Yesterday I biked around Helsinki on a bookstore run. Whenever I am in a new city I always like to check out the book and music stores, and I spent all yesterday afternoon poking around alternative, sci-fi, second-hand and otherwise smaller bookstores.
The third-largest bookstore in the city is actually the Yliopiston Kirjakauppa (University Bookstore), which is like a shoebox in comparison to the University of Toronto bookstore. I have my eyes on a book focussing on the specific problems found when translating from Finnish to English. At 160 markkaa, it’s expensive (about forty Canadian dollars) but absolutely fascinating.
At one store selling remainders I bought a cheap Finnish-Sami/Sami-Finnish dictionary. Sami (sometimes spelled Same) is the indigenous language of Finland. It is now politically incorrect to call the Sami “Lapps” or their language “Lappish”, and I prefer to call this people by the name they themselves use. However more often than not, you will see “Lapp” or “Laplander” everywhere there is an English translation. I suppose the translators think that translating “Saame” to “Sami” would be lost on the part of the English reader. Hmm. Sounds like the perfect moment for educating the reader, don’tcha think?
Sami is more sibilant than Finnish, and the main difference in Sami is the vastness and variation of its sibilants. Where Finnish has merely the /s/, Sami has /s/, /z/, /sh/, /ch/, /ts/, /zh/, /dch/, and more that I cannot type using this font! Finnish fennicizes words it adopts if the originating language utilises a /z/, /sh/ or other similar sound. Examples are Sambia for Zambia, seepra for zebra, sipsit for (potato) chips, lakritsi for licorice. More sibilance also occurs in Karelian, a nearly dead language from Finland’s southeast.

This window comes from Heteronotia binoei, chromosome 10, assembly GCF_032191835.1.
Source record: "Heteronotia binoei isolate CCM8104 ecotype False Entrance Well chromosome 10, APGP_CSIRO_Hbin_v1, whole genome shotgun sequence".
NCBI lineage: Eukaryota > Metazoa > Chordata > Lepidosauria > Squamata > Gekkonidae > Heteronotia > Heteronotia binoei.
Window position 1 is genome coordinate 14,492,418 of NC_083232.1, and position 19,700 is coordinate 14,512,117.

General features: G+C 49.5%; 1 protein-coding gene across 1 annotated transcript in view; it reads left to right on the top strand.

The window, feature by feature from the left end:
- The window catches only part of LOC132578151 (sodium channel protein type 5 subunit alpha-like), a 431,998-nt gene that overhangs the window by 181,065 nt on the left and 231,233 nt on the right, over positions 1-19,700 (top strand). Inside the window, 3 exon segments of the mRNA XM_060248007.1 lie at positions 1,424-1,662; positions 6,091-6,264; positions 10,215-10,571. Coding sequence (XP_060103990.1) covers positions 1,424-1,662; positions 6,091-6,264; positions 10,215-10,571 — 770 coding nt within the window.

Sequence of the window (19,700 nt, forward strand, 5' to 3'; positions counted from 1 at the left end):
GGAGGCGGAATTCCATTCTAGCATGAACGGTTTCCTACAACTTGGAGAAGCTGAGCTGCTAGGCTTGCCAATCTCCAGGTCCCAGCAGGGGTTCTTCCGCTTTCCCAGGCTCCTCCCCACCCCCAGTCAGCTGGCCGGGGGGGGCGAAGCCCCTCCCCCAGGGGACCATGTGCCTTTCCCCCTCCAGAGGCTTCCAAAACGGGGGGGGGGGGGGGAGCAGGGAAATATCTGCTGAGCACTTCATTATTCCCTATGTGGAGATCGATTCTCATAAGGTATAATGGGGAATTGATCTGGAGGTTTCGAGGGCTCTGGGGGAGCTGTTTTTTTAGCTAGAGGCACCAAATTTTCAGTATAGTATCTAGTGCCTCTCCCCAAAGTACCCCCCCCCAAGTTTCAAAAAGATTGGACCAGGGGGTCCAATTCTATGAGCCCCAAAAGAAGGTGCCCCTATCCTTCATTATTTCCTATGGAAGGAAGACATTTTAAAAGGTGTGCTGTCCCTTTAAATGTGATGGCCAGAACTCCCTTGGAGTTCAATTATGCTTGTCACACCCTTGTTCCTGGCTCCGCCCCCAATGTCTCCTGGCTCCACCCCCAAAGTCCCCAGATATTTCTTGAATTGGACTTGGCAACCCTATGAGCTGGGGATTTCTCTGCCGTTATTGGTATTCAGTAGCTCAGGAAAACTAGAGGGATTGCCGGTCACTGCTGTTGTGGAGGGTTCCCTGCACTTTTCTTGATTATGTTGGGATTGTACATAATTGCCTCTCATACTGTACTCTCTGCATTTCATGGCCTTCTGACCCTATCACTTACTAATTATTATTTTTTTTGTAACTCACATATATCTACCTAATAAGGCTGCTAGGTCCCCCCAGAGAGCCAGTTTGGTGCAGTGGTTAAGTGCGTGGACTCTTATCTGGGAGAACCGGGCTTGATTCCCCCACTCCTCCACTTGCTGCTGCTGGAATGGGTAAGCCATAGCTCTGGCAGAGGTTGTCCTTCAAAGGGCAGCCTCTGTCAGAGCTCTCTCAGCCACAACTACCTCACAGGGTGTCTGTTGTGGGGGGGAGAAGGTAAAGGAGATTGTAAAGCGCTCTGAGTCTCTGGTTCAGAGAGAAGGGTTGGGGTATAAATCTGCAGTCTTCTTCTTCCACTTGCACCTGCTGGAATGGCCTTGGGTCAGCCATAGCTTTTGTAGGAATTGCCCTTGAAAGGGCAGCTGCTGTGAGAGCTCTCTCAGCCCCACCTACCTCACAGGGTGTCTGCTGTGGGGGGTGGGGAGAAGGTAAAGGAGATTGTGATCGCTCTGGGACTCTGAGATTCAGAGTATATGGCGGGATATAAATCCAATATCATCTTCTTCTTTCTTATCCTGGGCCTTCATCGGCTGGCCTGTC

Books are expensive here, and that is understandable if you consider that the total Finnish-speaking population is five million and no country anywhere else speaks the language. Yet the Finns do like their books and the two main bookstores downtown are rivals to Toronto’s Bloor Street Chapters in terms of size.
Here are the answers to my earlier question asking what were the Finnish-derived words in the OTaCWL:
1) MARKKA plural (monikko) MARKKAA
2) PENNI plural PENNIÄ or PENNIA since English sets don’t have Ä tiles 😉
3) SAUNA. Now how can ya miss that one.
4) KANTELE, the national instrument of Finland.
There are more Finnish words in the OSW. Can you find any?
This evening there is a concert by Värttinä, one of Finland’s top musical groups, at Olympic Stadium. I have been a fan of them for years and tonight will be my first Värttinä concert. Check them out and have a free listen at your local record store.